Embattled Arizona sheriff will not run for Congress

PHOENIX Fri May 11, 2012 2:02pm EDT

Pinal County Sheriff Paul Babeu speaks during a news conference near the Superstition Mountains where rescue workers searched for victims of a plane crash in Apache Junction, Arizona November 24, 2011. REUTERS/Joshua Lott

Pinal County Sheriff Paul Babeu speaks during a news conference near the Superstition Mountains where rescue workers searched for victims of a plane crash in Apache Junction, Arizona November 24, 2011.

Credit: Reuters/Joshua Lott

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PHOENIX (Reuters) - A tough-on-immigration Arizona sheriff, who resigned as co-chairman of Mitt Romney's state campaign in February after allegations he threatened a male lover with deportation, on Friday dropped his bid to become a Republican congressional candidate.

Embattled Pinal County Sheriff Paul Babeu told supporters in a letter posted on his website that he would instead seek re-election to a second term as sheriff.

"The most important issues, our performance and results as sheriff, have brought our sheriff's office to prominence and this must continue," the letter said.

"Many Pinal residents have asked me to stay as their sheriff and continue this fight ... many worried that my voice and impact would be lost if elected as one of 435 members of Congress," it said.

Babeu, considered a strong candidate to win the Republican nomination for a congressional seat this year, was due to challenge U.S. Representative Paul Gosar in the August 28 primary.

In February, Arizona Attorney General Tom Horne said his office was opening an investigation into Babeu's conduct, specifically "allegations of human rights violations, threatening and intimidating, misuse of public resources, theft of property, theft of identity, fraud and impersonation."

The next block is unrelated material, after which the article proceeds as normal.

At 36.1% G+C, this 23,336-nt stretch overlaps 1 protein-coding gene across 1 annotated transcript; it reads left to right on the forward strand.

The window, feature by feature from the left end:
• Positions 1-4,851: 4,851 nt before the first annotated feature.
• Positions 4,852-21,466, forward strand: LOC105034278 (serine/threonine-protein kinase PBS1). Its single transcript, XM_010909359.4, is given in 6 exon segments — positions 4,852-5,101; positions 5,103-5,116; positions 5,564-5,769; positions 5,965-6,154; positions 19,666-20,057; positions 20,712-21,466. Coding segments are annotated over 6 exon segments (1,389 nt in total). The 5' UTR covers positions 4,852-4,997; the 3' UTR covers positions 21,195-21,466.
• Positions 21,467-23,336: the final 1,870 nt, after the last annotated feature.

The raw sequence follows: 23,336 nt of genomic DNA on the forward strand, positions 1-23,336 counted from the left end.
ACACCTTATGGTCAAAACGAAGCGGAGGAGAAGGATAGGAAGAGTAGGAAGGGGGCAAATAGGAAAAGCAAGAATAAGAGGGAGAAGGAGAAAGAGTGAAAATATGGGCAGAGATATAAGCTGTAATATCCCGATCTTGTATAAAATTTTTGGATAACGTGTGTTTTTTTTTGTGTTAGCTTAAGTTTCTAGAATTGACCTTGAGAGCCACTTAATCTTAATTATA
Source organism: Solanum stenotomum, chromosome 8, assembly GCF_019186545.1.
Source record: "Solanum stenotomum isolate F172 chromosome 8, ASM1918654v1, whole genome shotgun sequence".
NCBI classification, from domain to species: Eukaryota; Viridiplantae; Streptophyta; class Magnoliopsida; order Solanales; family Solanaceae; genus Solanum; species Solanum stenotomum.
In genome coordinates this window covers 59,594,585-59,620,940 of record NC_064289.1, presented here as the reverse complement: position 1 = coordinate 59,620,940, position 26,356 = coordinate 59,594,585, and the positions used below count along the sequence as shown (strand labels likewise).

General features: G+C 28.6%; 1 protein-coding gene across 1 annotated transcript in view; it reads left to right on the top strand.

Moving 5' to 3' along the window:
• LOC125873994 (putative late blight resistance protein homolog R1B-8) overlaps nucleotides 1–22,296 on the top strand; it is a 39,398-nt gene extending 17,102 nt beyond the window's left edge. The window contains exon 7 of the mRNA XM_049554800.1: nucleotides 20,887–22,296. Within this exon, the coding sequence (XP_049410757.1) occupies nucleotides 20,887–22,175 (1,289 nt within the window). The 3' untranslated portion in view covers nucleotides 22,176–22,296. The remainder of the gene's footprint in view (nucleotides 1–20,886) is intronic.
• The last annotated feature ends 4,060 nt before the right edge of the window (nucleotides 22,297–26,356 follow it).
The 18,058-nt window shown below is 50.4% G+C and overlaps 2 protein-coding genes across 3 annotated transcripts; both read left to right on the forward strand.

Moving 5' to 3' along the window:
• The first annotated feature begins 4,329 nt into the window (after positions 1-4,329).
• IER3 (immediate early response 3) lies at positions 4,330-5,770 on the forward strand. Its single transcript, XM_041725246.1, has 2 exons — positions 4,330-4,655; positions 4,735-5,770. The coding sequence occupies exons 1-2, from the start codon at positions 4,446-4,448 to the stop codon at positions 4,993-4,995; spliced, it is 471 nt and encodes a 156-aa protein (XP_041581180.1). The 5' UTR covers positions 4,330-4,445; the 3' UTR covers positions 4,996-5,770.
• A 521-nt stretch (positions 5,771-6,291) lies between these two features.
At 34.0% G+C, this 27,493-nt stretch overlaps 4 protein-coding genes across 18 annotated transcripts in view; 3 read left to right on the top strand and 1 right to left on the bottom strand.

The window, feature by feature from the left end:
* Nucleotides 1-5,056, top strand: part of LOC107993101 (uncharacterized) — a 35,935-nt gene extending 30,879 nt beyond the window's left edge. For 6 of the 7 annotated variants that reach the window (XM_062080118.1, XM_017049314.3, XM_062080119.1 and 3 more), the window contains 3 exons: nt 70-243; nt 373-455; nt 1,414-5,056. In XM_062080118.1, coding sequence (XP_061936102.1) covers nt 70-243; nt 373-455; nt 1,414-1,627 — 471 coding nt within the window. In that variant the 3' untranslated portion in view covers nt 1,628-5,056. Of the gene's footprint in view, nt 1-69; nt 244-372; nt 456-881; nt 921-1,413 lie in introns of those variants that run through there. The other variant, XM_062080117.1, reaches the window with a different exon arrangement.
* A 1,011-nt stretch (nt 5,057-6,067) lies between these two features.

Babeu, who requested an investigation, acknowledged at the time that he is gay and had a personal relationship with his accuser. Local media described the former lover as a Mexican national.

Before the disclosures, Babeu was co-chair of presumptive Republican presidential nominee Romney's campaign in Arizona.

But the lawman, a strong critic of the administration of President Barack Obama's stance on immigration, denied he or his lawyer threatened to deport the former lover to Mexico if he talked about their relationship.

Babeu appeared in a 2010 campaign ad for Republican U.S. Senator John McCain that called for tighter border security and urged the Obama administration to "complete the danged fence" on the border with Mexico.

The television spot, which showed McCain and Babeu walking a stretch of the boundary fence in Nogales, raised some eyebrows in Arizona as Pinal County does not border Mexico.

(Reporting by Edith Honan and Tim Gaynor; Editing by Greg McCune)

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Comments (4)
SensibleSam wrote:
Those that point their fingers the most usually have something to hide them selves. This guy is a nutcase masquerading as a rational human.And no, I am not talking about whether he is gay or not. Not relevent.

May 11, 2012 1:11pm EDT  --  Report as abuse
DragonTattooz wrote:
How much money would anybody like to bet that he is a tough on drugs (while high on meth), anti-gay (while fondling his lover’s penis), family values (while having no desire to be a part of a family) republican Christian (who does everything that he preaches against)?

Do as I say, not as I do. Right?

These people are just vile hypocrites.

It offends me to the core that scum like this thinks he has the moral authority to tell me how to live my life.

May 11, 2012 1:11pm EDT  --  Report as abuse
bobber1956 wrote:
@DragonTattooz
As one of “those people” I would dearly love the opportunity to compare histories and integrity with you PERSONALLY. We can start with two Bronze Stars and three Purple Hearts. Care to go further?

May 11, 2012 1:40pm EDT  --  Report as abuse
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